The University of Idaho in cooperation with the USDA researched the energy balance of biodiesel and found that the positive ratio has increased since the last study was performed in 1998. In that study, the National Renewable Energy Lab found that for every unit of fossil energy used to produce biodiesel 3.2 units was gained. The new research shows that ratio has increased to 3.5 to 1.
"The bottom line is that the energy balance of biodiesel has definitely improved in the last decade," says University of Idaho Department Head of Biological and Agricultural Engineering Jon Van Gerpen. "The increase in soybean yields and a decrease in herbicide use greatly contributed to the increased energy balance. Meanwhile, energy used for crushing soybeans is significantly lower than what was reported in the NREL study."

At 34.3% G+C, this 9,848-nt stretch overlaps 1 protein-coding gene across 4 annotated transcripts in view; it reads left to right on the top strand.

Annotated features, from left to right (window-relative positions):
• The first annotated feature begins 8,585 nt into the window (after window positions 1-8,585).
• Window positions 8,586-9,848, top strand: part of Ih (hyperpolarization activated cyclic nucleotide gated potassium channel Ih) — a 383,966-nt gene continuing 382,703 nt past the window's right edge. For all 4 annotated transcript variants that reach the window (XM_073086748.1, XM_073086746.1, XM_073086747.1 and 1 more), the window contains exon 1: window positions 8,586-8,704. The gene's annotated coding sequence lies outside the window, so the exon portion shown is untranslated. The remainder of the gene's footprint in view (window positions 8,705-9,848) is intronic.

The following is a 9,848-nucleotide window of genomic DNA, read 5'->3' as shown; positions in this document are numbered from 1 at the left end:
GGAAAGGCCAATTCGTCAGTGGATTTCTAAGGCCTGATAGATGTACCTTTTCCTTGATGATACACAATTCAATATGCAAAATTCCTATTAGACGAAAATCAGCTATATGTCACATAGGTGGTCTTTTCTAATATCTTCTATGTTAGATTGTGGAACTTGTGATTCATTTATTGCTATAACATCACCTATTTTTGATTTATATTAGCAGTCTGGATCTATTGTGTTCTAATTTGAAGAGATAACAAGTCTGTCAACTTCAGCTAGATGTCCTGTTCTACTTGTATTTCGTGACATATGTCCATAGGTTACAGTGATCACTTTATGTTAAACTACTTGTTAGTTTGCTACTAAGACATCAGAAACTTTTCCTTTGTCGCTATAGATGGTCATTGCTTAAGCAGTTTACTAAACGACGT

The results of the study were released Wednesday at the National Biodiesel Conference and Expo in Orlando. The announcement was made during a session exploring new developments in feedstocks for biodiesel, such as higher oil content in soybeans and other potential feedstocks. The National Biodiesel Board, in an attempt to help the market find additional feedstocks for biodiesel, has launched a development initiative that has found new sources, such as algae.
"As demand for biodiesel climbs, having enough feedstock available at a competitive price will continue to be an important issue," says Ed Hegland, NBB chairman. "Soybean oil will continue to play an important role, but we are also excited about the prospect of algae and other feedstocks on the horizon."